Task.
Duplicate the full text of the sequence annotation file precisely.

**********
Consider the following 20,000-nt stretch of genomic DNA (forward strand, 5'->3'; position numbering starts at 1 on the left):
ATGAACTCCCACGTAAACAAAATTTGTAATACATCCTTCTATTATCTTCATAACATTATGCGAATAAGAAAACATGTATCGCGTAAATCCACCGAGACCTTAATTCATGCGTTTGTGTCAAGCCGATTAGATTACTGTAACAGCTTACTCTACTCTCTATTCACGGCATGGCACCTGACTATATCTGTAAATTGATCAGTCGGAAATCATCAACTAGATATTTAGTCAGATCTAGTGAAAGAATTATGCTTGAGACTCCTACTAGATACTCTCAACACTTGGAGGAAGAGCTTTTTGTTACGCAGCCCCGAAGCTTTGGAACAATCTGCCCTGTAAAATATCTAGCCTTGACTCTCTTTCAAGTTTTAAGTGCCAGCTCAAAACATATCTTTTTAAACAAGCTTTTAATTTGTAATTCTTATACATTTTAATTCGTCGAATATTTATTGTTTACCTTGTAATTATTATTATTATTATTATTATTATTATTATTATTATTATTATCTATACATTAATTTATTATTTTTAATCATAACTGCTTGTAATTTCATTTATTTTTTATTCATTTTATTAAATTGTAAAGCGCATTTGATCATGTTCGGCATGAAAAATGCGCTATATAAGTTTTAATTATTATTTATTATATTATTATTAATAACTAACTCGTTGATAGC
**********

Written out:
Consider the following 20,000-nt stretch of genomic DNA (forward strand, 5'->3'; position numbering starts at 1 on the left):
ATGAACTCCCACGTAAACAAAATTTGTAATACATCCTTCTATTATCTTCATAACATTATGCGAATAAGAAAACATGTATCGCGTAAATCCACCGAGACCTTAATTCATGCGTTTGTGTCAAGCCGATTAGATTACTGTAACAGCTTACTCTACTCTCTATTCACGGCATGGCACCTGACTATATCTGTAAATTGATCAGTCGGAAATCATCAACTAGATATTTAGTCAGATCTAGTGAAAGAATTATGCTTGAGACTCCTACTAGATACTCTCAACACTTGGAGGAAGAGCTTTTTGTTACGCAGCCCCGAAGCTTTGGAACAATCTGCCCTGTAAAATATCTAGCCTTGACTCTCTTTCAAGTTTTAAGTGCCAGCTCAAAACATATCTTTTTAAACAAGCTTTTAATTTGTAATTCTTATACATTTTAATTCGTCGAATATTTATTGTTTACCTTGTAATTATTATTATTATTATTATTATTATTATTATTATTATTATTATCTATACATTAATTTATTATTTTTAATCATAACTGCTTGTAATTTCATTTATTTTTTATTCATTTTATTAAATTGTAAAGCGCATTTGATCATGTTCGGCATGAAAAATGCGCTATATAAGTTTTAATTATTATTTATTATATTATTATTAATAACTAACTCGTTGATAGC